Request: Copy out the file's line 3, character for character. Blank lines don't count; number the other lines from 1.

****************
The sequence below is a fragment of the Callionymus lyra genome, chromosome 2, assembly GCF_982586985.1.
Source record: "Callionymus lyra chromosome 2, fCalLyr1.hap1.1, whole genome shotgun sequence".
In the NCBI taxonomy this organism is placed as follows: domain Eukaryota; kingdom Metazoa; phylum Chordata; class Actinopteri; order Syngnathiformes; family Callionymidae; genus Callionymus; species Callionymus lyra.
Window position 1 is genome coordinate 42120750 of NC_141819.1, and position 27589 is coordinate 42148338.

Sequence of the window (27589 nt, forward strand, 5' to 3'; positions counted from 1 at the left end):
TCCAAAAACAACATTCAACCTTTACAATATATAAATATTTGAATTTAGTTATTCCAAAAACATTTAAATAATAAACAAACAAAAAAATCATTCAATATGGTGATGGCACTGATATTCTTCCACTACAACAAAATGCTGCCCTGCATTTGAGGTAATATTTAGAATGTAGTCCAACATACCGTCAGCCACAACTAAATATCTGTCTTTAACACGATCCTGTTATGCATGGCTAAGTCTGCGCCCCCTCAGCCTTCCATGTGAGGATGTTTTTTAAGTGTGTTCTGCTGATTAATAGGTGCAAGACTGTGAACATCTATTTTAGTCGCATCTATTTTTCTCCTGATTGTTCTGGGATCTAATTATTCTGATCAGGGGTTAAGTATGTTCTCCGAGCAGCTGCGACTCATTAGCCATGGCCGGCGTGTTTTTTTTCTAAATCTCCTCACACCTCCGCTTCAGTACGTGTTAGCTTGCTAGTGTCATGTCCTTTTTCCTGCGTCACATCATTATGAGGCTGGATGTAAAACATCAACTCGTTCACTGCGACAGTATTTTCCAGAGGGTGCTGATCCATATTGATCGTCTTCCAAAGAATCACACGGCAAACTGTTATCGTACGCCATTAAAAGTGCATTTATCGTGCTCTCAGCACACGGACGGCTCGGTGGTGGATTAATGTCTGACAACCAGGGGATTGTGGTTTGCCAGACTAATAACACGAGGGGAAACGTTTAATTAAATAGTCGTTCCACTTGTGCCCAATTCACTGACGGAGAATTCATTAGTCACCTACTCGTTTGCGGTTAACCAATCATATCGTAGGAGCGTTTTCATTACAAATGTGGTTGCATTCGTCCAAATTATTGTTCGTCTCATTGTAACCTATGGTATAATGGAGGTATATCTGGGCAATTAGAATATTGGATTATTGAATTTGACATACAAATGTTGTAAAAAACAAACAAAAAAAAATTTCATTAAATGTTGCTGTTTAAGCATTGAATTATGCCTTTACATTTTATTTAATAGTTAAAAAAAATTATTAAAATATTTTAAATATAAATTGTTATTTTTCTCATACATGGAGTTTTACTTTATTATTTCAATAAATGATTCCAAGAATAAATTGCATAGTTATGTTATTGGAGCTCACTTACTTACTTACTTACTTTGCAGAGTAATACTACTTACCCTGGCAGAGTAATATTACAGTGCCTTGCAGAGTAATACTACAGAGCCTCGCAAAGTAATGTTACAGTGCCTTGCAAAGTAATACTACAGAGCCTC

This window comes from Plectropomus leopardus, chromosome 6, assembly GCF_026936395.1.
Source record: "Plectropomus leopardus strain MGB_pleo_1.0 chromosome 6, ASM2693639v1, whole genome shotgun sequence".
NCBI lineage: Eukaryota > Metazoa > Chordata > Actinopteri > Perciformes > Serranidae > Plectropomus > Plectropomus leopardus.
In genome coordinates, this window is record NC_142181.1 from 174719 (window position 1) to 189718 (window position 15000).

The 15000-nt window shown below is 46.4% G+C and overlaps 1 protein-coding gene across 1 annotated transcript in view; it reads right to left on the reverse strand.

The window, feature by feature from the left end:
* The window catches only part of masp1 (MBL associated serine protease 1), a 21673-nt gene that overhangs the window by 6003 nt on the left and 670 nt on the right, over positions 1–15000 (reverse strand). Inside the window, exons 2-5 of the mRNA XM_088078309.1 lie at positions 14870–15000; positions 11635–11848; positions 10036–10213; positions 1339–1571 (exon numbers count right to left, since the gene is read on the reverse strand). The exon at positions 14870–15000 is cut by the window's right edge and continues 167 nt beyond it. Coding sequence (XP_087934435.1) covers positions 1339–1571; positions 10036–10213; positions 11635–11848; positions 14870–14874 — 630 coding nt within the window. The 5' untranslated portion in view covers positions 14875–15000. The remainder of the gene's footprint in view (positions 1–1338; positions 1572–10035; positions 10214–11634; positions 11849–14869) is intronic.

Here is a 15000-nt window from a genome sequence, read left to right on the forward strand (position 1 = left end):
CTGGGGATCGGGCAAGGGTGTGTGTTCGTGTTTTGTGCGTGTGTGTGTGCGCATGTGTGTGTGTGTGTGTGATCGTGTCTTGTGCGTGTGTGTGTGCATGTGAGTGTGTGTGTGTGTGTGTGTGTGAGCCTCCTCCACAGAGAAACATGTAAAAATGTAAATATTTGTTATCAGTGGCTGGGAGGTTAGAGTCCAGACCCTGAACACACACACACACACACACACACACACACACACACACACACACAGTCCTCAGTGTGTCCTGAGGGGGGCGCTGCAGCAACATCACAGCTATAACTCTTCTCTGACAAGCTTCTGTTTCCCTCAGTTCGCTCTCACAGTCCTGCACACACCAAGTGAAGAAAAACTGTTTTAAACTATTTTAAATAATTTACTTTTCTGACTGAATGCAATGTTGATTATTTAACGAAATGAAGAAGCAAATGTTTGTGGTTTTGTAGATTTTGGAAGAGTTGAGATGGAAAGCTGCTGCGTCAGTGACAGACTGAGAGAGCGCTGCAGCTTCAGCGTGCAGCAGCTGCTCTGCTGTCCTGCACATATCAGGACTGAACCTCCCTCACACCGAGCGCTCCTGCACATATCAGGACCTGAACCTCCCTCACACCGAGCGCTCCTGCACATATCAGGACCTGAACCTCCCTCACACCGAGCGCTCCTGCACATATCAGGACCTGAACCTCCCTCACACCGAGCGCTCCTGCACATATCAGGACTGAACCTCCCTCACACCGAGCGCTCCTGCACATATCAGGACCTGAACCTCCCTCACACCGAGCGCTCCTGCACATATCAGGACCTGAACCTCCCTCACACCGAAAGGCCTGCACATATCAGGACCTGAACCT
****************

In the NCBI taxonomy this organism is placed as follows: domain Eukaryota; kingdom Metazoa; phylum Chordata; class Actinopteri; order Syngnathiformes; family Callionymidae; genus Callionymus; species Callionymus lyra.